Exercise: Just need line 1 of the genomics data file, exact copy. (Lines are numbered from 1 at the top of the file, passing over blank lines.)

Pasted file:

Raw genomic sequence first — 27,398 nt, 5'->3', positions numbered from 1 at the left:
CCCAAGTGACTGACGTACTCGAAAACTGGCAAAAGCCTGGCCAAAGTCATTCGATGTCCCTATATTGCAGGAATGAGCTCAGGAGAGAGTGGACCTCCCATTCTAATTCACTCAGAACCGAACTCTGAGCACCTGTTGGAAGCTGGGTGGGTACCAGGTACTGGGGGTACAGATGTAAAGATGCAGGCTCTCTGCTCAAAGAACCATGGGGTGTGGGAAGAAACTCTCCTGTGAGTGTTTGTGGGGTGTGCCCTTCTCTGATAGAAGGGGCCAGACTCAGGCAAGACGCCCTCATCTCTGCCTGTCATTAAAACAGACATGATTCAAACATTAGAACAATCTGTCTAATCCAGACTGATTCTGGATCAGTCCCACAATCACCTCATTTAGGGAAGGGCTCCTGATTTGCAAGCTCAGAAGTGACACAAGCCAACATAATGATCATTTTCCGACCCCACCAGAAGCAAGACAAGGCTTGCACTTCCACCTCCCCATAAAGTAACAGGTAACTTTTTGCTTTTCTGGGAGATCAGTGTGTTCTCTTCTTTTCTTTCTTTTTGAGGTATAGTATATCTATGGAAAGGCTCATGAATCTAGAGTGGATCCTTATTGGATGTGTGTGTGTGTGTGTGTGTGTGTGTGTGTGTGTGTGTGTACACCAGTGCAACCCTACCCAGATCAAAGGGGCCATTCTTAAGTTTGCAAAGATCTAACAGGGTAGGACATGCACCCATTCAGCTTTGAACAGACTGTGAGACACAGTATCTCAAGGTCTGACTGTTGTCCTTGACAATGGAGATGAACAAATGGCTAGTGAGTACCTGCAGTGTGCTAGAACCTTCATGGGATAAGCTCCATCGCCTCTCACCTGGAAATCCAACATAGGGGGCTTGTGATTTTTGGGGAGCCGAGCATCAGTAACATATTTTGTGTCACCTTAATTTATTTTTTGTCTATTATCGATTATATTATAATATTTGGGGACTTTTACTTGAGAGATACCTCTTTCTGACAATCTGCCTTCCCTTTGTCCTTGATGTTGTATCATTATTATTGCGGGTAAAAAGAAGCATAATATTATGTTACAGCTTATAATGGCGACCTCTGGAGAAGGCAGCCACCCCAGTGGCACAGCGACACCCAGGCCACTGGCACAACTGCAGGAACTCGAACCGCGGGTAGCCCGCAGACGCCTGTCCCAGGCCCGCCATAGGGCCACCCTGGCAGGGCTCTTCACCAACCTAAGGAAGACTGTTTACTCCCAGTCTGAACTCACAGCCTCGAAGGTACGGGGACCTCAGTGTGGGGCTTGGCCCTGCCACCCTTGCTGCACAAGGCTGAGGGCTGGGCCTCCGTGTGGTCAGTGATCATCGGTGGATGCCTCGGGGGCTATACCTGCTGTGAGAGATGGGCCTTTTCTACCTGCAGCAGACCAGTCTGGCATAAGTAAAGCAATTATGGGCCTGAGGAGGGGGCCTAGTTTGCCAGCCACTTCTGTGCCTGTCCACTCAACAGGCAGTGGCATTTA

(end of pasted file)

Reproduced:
Raw genomic sequence first — 27,398 nt, 5'->3', positions numbered from 1 at the left: